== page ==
Sterilization Services of Tennessee in South Memphis is at the center of an Environmental Protection Agency investigation. The EPA is warning people who live near medical sterilizing plants about potential health risks from emissions of ethylene oxide (EtO), a chemical widely used in their operations. (Tennessee Lookout/Karen Pulfer Focht)
Leona Golster loves her home in South Memphis, but sometimes it’s hard for the 78-year-old to breathe on her front porch.
Every now and then, the wind blows the smell of chemicals from the Sterilization Services of Tennessee, a facility that uses ethylene oxide (EtO) to sterilize equipment for businesses throughout Tennessee.
“Smells like they’re burning something,” she said, pointing to the building less than a mile away from her home.
For the past few decades since the facility moved into her community, Golster has gone inside to escape the smell or wore a mask to sit outside.
Not much was known about EtO when the SST facility was founded in 1976, and the Shelby County Health Department’s air program granted the facility permits to operate in 1985. And while SST is following the U.S. Environmental Agency’s current rules and regulations, officials have since learned that a lifetime of exposure to EtO, a known carcinogen, could lead to long-term health impacts should current emissions continue.
Once, the smell bothered her, but “not like it used to,” she said.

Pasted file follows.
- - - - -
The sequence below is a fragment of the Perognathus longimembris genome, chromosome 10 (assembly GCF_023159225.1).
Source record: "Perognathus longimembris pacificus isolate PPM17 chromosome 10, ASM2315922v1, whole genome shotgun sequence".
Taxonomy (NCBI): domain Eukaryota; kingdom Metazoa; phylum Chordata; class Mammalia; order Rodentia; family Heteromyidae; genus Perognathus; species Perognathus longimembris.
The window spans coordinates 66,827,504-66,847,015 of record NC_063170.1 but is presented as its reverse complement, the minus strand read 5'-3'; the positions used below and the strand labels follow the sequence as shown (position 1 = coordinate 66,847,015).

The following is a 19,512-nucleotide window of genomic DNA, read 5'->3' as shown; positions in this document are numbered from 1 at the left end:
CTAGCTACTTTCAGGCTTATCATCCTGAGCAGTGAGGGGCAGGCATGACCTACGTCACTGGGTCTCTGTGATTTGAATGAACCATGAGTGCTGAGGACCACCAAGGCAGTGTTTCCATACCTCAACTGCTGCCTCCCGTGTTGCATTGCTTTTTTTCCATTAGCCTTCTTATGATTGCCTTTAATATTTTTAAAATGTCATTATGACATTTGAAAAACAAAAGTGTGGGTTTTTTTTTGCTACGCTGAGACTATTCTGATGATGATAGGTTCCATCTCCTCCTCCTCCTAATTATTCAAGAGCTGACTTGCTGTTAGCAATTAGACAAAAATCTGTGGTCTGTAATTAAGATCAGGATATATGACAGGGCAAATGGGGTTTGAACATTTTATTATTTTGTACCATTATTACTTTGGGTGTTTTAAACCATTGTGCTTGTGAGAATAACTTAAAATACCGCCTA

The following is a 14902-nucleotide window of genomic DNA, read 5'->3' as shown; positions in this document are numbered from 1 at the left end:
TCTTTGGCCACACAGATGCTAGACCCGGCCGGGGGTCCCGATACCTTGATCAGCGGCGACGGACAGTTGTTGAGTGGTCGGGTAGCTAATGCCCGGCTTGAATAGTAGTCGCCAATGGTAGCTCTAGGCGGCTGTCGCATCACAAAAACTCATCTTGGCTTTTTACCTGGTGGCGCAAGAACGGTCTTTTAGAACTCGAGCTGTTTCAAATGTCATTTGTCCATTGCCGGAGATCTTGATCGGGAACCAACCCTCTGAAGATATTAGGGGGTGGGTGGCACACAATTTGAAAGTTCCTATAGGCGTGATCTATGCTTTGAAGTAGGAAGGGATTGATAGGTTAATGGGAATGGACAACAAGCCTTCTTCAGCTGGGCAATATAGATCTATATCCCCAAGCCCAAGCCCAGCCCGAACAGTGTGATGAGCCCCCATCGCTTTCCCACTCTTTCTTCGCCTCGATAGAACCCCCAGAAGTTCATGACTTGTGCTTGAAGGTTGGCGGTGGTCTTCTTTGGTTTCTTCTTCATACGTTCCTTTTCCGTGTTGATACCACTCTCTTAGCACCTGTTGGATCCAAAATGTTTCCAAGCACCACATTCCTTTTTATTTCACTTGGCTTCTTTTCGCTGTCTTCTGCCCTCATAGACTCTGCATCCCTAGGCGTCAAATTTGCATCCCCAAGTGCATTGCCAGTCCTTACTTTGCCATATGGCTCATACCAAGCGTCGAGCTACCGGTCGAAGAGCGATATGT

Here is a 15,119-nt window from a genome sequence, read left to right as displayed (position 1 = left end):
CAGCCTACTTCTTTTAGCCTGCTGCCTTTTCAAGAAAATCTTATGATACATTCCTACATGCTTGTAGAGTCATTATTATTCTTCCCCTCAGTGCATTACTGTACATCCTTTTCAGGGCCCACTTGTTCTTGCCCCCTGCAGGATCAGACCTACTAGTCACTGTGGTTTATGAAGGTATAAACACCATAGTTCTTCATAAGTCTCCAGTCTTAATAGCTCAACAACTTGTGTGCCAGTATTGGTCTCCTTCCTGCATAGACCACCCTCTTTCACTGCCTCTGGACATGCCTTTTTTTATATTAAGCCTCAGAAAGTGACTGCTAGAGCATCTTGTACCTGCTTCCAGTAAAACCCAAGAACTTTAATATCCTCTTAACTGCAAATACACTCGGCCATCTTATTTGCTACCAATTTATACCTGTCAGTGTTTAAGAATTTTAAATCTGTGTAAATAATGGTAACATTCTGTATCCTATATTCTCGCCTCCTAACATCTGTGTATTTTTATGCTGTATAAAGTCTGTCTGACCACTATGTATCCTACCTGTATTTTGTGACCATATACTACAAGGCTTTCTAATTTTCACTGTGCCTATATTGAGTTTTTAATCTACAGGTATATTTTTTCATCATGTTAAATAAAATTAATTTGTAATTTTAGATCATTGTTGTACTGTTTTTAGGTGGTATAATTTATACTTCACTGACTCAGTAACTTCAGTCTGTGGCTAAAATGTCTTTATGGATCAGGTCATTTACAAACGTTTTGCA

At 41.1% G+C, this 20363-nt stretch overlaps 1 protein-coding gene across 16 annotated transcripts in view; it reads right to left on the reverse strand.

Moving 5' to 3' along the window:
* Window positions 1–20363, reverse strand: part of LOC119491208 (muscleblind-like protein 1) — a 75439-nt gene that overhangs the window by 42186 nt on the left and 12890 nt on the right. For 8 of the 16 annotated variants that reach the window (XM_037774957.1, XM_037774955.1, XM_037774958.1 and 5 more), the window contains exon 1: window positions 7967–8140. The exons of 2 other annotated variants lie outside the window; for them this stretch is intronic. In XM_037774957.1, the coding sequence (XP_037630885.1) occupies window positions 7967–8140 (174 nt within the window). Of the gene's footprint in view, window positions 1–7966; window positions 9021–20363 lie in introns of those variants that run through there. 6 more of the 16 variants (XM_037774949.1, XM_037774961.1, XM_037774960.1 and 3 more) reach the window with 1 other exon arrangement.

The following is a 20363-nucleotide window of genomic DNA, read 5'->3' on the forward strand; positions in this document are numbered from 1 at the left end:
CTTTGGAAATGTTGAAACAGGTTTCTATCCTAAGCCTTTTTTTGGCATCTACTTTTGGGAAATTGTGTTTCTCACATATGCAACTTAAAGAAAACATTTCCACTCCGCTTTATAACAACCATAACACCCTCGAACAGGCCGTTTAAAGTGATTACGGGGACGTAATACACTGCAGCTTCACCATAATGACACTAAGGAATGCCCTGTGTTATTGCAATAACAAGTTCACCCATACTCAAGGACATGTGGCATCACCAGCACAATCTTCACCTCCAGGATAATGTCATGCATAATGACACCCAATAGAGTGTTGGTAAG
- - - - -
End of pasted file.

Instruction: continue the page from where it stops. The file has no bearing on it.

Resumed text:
She loves her home, a one-story brick house. She moved into this house in the 1960s after marrying a man she met at a club.
“He was a man, I tell you. He was a booga bear,” she recalled.
She raised her children there, three of whom are now deceased. Her two oldest daughters died from health complications as adults.
“She never did stop working,” she said of her second-oldest daughter. “We went to church, that Sunday she came home and died that evening. I gave her to the Lord, I said there ain’t nothing I can do, that’s God’s doing.”
Her youngest daughter died of pneumonia at four years old.
And since her husband died from a work-related accident seven years ago, Golster has lived alone, enjoying the quiet, seemingly abandoned neighborhood. Many houses are in disrepair, while others have been gutted.
Since becoming aware of new information on EtO, the EPA announced outreach efforts to the communities living near the SST facility to inform them of the dangers in constant EtO exposure. EPA officials plan on meeting with residents on Oct. 18.
About 292 households are located near the facility, according to the Memphis Community Against Pollution. Although the EPA is supposed to be doing outreach to the neighborhood, MCAP volunteer Angela Johnson found few residents that knew about EtO or the EPA’s current involvement.
“If you don’t know it’s there, you don’t know it’s there, she said.
As for Golster, she is often annoyed by calls asking to purchase her house, which she intends to live in for as long as she can.
“I stay to myself. I’ve been here for a long time. Nobody bothers me,” she said.
The toxic effects of EtO